The domains that are available for selection depend on the DNS accounts that have been defined for your global namespace.

      Note:

      The subdomain can be up to 255 characters long.

      In our example of the frontend service in an e-commerce application, we would select https, type a subdomain of store , and select acme.com as the domain.

    4. If you select https, in Certificate, select the name of the certificate that you want to use for the service.

      You can select from the certificates that your administrator has defined.

      The URL that you have specified for the service appears at the bottom of the Public URL(s) area, to the right of The service will be available at, for example, https://store.acme.com.

    5. To define another URL for the public service, click Add Public URL and repeat steps c–d.
      Note:

      To delete a URL of the public service, in the upper-right corner of the URL section, click Delete.

    6. To configure each additional public service in the global namespace, click Add Public Service and repeat steps a–e.
  5. (Optional) To configure health checks for the public service, perform these steps.
    1. On the Public Services page, click Next.
    2. On the Health Checks page, to configure health checks for all or some of the public services in the global namespace, click Configure Service Health Checks.

      If you don't want to configure health checks for the public services in the global namespace, click No Service Health Checks and click Next.

      Note:
      • Currently, health checks are available only for the public services in a global namespace. If no public services are configured in the global namespace, the message no public services configured appears when you select Configure Service Health Checks.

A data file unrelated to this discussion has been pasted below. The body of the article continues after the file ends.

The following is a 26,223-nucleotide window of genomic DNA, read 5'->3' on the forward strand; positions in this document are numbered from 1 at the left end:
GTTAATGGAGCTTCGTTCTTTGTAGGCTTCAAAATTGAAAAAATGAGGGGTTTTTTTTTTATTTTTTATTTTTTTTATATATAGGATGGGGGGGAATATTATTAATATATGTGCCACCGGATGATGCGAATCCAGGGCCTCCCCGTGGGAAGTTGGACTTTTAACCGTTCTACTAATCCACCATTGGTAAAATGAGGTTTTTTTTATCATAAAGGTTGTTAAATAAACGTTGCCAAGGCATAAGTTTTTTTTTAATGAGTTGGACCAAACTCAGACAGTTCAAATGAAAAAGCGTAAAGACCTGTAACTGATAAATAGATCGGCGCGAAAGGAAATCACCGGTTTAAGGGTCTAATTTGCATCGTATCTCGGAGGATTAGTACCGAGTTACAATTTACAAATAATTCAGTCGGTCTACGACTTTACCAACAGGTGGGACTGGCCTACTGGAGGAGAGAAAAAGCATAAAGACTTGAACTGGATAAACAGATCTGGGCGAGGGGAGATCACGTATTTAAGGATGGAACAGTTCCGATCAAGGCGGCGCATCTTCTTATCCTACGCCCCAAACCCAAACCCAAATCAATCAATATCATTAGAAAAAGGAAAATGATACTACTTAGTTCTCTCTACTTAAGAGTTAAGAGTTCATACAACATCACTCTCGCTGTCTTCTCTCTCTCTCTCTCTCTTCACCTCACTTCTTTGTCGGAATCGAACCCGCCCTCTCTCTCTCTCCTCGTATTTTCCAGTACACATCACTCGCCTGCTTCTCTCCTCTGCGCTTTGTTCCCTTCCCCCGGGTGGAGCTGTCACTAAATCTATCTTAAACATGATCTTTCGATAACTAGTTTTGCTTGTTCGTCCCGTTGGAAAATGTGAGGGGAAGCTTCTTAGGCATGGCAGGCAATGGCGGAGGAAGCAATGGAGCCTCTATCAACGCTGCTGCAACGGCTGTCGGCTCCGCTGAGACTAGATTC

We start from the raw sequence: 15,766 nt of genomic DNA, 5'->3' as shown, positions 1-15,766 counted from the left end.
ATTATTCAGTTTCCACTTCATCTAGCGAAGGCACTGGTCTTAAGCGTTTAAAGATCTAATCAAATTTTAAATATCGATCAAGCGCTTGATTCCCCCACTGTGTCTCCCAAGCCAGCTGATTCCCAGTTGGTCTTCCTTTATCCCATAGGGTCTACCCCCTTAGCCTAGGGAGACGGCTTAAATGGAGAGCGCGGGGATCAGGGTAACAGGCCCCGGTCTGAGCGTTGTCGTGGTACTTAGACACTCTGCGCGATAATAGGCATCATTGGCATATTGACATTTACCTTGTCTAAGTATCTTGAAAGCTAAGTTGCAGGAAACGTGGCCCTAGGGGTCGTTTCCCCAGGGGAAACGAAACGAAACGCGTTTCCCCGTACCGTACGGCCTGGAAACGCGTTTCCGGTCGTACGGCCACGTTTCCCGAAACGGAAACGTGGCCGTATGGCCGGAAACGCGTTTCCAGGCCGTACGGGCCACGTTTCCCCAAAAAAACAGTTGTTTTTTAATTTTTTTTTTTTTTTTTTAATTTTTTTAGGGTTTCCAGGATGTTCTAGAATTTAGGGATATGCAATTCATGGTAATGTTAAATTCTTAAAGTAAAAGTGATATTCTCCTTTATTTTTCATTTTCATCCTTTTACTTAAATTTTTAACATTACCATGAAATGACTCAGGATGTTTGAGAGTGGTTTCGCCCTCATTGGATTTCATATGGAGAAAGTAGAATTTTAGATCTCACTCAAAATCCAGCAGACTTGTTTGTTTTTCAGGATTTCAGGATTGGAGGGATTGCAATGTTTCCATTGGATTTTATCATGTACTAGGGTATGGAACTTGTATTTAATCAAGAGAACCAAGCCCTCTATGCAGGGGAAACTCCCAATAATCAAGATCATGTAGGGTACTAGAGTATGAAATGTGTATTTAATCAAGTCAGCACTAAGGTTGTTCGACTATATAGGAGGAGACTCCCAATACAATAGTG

• If more than one public URL is specified for the service on the Public Services page, you can specify separate health-check settings for each URL.

      Under Global Load Balancing Health Checks, the name and URL of each public service configured in the global namespace is displayed. You can select from two health-check options for each service.

    3. Select a health-check option for each service.

      Option

      Description

      No Health Checks

      Select this option if you don't want to configure health checks for this service.

      Default TSM Health Checks

      Use the following default health-check settings for the service:

      • Protocol. The protocol (HTTPS or HTTP) to use for health-check requests. The default protocol matches the protocol specified for each public URL of the service on the Public Services page.

      • Port. The port to which Tanzu Service Mesh sends health-check requests. The default port is 80 for HTTP or 443 for HTTPS.

      • Relative Path. This optional setting specifies the URL path to which Tanzu Service Mesh sends health-check requests. The default value is None. The default value means that no relative path is used and that health-check requests are sent to the URL at which the public service is exposed.

      • Health Check Interval. The amount of time between health-check requests in seconds. The default interval is 30 seconds; that is, Tanzu Service Mesh sends health-check requests to the service every 30 seconds.

      • Health & Unhealthy Threshold. The number of consecutive failed health checks for the service to be considered unhealthy, or the number of consecutive successful health checks for the service to be considered healthy. The default threshold is 3. This means that Tanzu Service Mesh determines that the service is unhealthy after three consecutive failed health-check requests and then considers the service healthy after the subsequent three successful requests.

      Note:

      To view these default settings, point to the information icon to the right of Default TSM Health Checks.

  6. Click Next.

    The Configuration Summary page, under Public Services, displays the names of the configured public services and the URL at which each service is accessible.

  7. To save the public services you have configured in the global namespace, click Finish.

Results

To edit the configuration of a public service or configure additional public services in the global namespace, perform steps 1 –4 of this procedure.